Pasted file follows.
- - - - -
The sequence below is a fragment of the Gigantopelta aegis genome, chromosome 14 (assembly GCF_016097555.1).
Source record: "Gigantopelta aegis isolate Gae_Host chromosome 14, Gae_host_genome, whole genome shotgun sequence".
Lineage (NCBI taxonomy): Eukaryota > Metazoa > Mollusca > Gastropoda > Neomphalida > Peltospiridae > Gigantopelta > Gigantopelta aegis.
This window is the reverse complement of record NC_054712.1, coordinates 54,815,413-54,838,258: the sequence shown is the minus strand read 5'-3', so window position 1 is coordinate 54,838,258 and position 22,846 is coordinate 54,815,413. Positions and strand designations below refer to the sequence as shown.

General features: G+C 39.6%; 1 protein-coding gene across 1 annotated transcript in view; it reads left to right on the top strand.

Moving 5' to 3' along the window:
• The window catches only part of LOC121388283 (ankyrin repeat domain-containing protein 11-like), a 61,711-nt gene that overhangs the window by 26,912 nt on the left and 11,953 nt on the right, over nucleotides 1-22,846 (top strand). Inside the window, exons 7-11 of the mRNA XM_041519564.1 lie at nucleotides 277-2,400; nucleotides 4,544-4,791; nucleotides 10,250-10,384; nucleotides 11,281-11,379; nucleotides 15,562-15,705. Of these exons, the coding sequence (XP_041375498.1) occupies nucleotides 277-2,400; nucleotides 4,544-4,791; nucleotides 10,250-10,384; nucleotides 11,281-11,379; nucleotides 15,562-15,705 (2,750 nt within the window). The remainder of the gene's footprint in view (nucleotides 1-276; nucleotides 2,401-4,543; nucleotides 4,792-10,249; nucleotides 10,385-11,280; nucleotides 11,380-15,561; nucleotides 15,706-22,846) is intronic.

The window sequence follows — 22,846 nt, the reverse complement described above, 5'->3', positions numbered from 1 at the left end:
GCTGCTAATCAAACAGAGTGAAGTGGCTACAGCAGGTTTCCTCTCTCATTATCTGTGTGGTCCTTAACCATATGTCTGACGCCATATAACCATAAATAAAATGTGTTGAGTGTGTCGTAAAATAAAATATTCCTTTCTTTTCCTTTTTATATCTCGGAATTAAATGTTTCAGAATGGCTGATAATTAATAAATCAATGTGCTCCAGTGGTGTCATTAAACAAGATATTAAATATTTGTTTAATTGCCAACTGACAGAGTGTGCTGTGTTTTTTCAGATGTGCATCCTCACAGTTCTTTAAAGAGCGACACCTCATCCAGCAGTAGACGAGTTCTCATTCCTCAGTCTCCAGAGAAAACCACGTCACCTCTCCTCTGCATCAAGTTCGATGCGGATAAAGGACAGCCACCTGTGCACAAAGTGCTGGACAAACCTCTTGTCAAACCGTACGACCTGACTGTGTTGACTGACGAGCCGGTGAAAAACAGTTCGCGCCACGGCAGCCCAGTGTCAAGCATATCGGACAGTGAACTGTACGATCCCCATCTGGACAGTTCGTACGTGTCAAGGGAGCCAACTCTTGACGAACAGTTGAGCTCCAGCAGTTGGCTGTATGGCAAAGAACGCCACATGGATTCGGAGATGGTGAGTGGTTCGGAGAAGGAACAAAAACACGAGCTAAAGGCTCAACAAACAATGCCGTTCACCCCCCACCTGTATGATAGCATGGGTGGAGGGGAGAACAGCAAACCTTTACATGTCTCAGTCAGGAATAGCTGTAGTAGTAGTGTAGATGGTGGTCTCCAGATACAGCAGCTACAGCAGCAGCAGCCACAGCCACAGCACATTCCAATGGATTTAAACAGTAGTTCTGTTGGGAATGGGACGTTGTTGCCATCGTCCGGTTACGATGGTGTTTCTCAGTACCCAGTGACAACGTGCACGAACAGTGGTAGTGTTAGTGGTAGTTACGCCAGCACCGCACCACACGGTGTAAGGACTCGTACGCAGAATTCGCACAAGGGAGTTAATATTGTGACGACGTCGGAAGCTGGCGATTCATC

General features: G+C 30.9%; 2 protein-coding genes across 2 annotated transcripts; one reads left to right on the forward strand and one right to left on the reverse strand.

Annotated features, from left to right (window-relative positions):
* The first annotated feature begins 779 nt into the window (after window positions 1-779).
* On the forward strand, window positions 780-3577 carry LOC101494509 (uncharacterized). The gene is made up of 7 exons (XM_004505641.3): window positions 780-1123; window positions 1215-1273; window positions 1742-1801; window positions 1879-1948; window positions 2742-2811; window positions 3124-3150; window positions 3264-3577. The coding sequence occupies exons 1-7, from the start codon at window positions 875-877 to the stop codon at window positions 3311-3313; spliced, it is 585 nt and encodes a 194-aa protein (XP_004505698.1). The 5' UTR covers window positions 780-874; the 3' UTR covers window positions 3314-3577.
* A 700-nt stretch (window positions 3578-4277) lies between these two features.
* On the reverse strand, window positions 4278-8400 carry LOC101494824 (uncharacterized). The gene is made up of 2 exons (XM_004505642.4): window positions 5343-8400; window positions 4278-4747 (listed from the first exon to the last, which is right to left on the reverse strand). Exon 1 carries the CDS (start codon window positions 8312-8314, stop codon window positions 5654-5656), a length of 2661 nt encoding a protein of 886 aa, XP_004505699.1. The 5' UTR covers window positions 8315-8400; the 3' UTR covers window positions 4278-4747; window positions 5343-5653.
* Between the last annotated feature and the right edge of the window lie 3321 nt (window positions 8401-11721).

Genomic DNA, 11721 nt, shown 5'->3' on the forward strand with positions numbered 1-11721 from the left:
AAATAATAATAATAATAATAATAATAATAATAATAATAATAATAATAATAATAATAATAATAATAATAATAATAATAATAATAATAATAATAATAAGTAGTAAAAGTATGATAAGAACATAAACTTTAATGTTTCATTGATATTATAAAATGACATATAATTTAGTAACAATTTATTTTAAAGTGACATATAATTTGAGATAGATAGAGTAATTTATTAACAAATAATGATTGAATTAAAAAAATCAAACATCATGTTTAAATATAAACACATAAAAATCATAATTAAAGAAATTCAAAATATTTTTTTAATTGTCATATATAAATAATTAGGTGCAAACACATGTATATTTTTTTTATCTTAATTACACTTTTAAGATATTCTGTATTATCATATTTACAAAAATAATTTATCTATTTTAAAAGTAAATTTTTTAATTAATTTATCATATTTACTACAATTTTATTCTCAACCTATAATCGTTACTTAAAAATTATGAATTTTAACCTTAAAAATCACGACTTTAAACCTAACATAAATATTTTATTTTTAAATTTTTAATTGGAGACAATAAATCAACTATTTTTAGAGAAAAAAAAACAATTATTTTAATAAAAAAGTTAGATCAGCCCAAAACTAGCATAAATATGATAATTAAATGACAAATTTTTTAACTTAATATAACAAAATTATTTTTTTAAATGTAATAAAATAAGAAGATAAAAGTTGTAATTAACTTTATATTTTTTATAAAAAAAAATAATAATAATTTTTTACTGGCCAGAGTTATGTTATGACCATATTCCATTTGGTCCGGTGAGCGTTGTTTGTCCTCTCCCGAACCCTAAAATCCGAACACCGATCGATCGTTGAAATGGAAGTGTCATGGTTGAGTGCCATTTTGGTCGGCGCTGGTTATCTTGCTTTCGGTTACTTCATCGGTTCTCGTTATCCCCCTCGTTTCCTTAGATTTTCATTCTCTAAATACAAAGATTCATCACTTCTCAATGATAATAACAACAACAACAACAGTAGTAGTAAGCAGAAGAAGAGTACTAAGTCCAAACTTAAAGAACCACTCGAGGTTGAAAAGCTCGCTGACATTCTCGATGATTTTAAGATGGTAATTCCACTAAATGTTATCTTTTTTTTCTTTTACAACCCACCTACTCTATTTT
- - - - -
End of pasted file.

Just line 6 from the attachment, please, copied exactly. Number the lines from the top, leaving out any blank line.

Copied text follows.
Moving 5' to 3' along the window: